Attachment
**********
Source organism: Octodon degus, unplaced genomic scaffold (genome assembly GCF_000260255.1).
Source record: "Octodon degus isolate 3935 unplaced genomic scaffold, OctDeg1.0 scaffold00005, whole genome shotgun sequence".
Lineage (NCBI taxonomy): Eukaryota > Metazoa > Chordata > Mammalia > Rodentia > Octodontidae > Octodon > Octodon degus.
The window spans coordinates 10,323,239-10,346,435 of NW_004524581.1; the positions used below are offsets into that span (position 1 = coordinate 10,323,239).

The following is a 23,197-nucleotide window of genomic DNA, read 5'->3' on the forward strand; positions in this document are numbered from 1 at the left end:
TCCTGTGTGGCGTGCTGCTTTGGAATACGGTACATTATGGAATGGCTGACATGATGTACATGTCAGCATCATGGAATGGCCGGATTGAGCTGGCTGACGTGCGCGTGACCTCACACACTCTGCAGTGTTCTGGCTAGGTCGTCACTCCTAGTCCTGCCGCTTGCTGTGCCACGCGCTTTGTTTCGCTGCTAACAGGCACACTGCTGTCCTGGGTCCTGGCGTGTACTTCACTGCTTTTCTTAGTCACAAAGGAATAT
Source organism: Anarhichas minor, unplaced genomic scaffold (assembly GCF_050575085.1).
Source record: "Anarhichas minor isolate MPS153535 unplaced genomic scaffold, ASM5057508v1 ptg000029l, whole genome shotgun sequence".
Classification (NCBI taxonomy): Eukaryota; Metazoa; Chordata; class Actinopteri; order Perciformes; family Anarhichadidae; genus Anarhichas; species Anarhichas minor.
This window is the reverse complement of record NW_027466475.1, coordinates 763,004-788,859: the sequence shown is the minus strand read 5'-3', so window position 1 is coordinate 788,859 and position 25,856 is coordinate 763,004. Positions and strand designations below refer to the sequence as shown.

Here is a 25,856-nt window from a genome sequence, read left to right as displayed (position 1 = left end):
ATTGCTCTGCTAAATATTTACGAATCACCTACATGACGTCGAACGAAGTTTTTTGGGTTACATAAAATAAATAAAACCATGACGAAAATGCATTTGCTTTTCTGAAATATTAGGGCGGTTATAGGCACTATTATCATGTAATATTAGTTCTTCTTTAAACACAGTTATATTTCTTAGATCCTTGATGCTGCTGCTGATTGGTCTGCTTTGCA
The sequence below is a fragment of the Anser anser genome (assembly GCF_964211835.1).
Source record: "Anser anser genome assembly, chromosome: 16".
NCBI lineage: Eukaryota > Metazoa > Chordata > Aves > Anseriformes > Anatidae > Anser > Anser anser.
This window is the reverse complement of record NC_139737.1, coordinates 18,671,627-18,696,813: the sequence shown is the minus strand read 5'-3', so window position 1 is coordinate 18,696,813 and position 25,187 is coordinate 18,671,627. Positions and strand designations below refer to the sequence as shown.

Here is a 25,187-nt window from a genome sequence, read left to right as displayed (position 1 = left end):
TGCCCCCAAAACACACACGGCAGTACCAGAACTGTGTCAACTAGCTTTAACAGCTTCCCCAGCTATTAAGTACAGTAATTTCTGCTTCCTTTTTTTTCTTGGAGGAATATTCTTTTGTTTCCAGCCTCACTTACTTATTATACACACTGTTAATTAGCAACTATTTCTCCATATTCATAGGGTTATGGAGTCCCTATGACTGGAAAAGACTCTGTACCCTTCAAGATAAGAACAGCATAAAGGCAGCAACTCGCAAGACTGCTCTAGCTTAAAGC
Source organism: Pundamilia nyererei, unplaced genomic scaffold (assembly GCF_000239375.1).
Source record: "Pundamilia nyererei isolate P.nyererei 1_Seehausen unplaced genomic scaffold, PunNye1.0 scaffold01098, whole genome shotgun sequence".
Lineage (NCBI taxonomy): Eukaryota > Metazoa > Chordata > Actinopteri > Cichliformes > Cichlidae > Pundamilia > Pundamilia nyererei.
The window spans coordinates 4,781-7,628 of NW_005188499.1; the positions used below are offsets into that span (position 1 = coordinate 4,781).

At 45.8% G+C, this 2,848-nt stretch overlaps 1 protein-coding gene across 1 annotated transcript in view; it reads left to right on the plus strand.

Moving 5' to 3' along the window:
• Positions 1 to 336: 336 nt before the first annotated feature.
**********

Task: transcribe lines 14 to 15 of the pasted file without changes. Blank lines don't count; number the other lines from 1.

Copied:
Source record: "Anser anser genome assembly, chromosome: 16".
NCBI lineage: Eukaryota > Metazoa > Chordata > Aves > Anseriformes > Anatidae > Anser > Anser anser.